What Information Must a Tenant Provide for Tenant Screening?
Chapter 9.35 explains how a landlord may conduct tenant screening. The main change with Chapter 9.35 compared to previous law is that while a landlord can request a tenant’s social security number or tax identification number, a tenant does not need to provide this information, nor can they be denied tenancy because they do not disclose this information.
Can Provisions in Chapter 9.35 be Waived?
Chapter 9.35 provides only a narrow manner in which its provisions can be waived. More specifically, a landlord and tenant may agree to waive specific requirements only if such waiver is: (1) memorialized in writing that specifically identifies the provisions being waived, (2) the writing is in a document separate from the rental agreement, (3) the writing is signed by both the landlord and the tenant, and (4) the tenant is represented by an attorney who also approves, in writing, the agreement to waive. This last requirement presents unique challenges, as tenants may be unlikely to be represented by attorneys or involve attorneys in signing leases.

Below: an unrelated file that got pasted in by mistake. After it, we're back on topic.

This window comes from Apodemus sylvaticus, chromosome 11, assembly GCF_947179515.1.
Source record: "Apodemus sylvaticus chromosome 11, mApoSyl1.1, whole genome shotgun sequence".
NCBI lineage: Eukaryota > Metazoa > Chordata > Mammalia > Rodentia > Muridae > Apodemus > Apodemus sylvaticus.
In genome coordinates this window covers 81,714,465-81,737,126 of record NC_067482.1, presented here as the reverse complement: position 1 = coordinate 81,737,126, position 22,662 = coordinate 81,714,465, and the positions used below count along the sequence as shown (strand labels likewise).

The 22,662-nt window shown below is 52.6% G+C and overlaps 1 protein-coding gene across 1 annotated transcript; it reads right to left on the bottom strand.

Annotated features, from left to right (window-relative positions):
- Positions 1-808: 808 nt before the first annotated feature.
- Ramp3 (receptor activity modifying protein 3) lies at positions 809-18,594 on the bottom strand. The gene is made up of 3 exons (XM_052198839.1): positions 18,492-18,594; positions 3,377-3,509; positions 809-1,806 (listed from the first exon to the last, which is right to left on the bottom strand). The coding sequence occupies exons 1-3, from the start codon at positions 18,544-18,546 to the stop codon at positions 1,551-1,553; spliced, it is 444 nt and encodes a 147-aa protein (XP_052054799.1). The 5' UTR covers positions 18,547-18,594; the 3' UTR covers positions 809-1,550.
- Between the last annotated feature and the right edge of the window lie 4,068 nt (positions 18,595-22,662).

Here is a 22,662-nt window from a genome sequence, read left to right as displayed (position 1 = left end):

Tenant’s Remedies for Landlord’s Violation of Chapter
Chapter 9.35 provides a remedy clause for tenants whose landlords are in violation of this chapter. It states that a landlord who violates the chapter is exposed to liability for double the tenant’s economic and noneconomic damages or up to three times the tenant’s monthly base tenant, and reasonable litigation costs and attorneys’ fees.
Given the potential for such penalties, it is important landlords operating in Shoreline have a firm grasp of Shoreline’s Chapter 9.35 and experienced legal counsel to assist them as matters arise. Should you have any questions regarding these new laws or the ever-changing landlord-tenant landscape in Washington, please contact Briana Irani or one of Montgomery Purdue’s landlord tenant attorneys.